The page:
5. Westport - Kohaihai
Calling the Karamea Highway a dead-end road doesn't do it justice.
It's alive with beautiful scenery, funky little coal-mining towns and locations worthy of an entire feature in National Geographic.
In some ways, this road is special because it's a "road to nowhere", ending spectacularly as the southern access point to the Heaphy Track.
The local flora and fauna along the highway gives it an otherworldly feel.
The region is full of palm-fringed sub-tropical rainforest and wild birds, and home to weird and wonderful animals like huge carnivorous snails - Sir David Attenborough would feel right at home.
Leaving Westport with the compass needle pointing straight to the top of the dial, you quickly encounter one of the most interesting diversions in New Zealand motoring.
Eight km into the drive lies the turn-off to the Denniston plateau, and the spectacular gravity-powered railway that used to extract some of the most energy-rich coal ever mined out from those rugged hills.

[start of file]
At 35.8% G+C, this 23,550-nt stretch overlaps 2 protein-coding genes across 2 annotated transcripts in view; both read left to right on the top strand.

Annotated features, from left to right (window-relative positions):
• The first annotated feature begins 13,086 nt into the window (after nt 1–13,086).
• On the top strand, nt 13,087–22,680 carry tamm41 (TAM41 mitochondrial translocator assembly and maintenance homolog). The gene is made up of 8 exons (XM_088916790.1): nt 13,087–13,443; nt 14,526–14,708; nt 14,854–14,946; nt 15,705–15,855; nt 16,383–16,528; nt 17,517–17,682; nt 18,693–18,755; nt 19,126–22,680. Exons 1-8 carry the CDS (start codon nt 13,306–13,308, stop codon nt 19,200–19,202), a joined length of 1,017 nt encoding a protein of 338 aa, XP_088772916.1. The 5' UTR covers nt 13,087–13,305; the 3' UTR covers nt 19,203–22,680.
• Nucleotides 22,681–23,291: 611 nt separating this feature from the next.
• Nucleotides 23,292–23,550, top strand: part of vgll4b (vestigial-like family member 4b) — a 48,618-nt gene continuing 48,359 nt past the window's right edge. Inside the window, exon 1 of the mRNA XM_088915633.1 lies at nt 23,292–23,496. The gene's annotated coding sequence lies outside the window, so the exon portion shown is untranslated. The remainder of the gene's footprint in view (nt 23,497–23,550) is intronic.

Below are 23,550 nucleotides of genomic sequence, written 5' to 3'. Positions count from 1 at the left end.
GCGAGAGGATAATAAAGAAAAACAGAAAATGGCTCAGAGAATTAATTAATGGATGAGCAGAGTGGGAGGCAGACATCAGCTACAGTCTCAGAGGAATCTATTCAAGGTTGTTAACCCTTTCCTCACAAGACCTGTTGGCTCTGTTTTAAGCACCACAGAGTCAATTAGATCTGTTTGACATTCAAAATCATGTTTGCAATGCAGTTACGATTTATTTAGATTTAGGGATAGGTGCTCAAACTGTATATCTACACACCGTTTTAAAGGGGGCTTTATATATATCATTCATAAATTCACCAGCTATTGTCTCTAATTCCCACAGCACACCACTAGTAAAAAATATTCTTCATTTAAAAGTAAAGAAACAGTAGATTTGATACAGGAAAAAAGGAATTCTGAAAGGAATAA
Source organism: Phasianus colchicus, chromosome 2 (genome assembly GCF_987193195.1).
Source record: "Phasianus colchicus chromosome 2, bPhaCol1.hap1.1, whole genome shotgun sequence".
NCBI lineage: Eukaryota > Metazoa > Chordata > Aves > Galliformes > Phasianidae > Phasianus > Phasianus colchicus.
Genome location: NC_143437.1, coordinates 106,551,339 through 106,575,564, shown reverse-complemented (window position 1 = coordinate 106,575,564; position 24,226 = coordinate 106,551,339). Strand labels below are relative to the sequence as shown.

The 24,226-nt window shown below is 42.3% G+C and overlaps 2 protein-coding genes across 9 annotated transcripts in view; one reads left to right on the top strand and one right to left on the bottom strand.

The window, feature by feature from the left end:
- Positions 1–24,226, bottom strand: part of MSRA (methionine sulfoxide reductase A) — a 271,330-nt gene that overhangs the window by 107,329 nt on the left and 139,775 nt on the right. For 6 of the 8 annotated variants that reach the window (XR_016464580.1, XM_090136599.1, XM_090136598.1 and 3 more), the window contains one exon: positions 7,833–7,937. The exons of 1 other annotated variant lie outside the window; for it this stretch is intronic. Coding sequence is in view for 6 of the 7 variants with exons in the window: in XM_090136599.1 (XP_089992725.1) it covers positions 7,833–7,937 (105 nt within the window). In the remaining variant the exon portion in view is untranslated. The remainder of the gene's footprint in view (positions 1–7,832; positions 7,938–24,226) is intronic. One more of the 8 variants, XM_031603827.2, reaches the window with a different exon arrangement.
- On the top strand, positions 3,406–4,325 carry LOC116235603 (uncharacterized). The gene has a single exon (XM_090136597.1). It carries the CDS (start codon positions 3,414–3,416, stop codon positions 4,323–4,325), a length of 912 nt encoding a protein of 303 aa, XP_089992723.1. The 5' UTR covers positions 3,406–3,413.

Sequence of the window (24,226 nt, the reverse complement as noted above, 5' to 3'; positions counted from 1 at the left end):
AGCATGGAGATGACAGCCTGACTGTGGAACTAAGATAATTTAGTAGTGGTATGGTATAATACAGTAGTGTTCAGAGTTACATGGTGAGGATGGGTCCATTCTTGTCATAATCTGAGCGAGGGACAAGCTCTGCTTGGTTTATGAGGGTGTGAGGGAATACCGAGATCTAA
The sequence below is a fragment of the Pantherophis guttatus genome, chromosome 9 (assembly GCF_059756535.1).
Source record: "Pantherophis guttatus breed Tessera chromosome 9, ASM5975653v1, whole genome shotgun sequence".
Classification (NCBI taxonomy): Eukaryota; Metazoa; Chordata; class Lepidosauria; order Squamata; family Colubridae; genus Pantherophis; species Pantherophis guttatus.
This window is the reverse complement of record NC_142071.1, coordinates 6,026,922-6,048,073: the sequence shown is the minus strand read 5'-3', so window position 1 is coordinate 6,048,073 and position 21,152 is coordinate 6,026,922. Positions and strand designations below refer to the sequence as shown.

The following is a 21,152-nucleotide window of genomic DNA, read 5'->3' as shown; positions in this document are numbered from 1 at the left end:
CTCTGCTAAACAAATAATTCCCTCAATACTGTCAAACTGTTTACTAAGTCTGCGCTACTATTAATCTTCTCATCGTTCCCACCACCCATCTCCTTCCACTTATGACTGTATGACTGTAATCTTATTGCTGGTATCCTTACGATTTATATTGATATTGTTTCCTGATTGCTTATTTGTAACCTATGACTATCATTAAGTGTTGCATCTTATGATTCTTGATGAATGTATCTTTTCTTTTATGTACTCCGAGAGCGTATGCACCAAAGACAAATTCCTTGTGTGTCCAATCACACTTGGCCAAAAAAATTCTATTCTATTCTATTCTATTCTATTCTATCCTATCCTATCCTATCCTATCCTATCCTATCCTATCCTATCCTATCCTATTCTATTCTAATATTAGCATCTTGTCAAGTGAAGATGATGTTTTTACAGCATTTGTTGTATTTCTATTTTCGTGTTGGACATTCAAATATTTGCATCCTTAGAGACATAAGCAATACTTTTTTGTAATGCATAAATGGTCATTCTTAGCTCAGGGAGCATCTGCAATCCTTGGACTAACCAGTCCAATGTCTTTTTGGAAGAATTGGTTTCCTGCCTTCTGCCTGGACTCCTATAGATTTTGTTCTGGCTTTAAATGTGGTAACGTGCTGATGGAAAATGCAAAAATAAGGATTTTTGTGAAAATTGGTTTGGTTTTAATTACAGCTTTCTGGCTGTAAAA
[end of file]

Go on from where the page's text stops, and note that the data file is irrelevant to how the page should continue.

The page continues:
(The Royal Navy valued Denniston coal above all other supplies because it made its ships go faster.)
It's well worth taking a wander around the location that inspired Jenny Pattrick's book The Denniston Rose.
Driving north again, you can put the cruise control on, and enjoy mostly straight-ahead running as the quaint coal towns of Granity, Ngakawau, and Hector slide by.
Enjoy those straights while you can, because the climb over the Karamea Bluffs is via a spectacular 40km stretch of winding road.
Do the drive in the height of summer and you'll be rewarded with views of the rata trees in full flower (especially now that the contentious 1080 poison drops have culled the region's possums).
Upon reaching Karamea, the 1870s-vintage pub is the place to find what are quite possibly the best whitebait fritters in New Zealand.
But don't make that the final point of the drive - the spectacle of the Kohaihai river mouth and the amazing limestone formations of the Oparara Basin still beckon.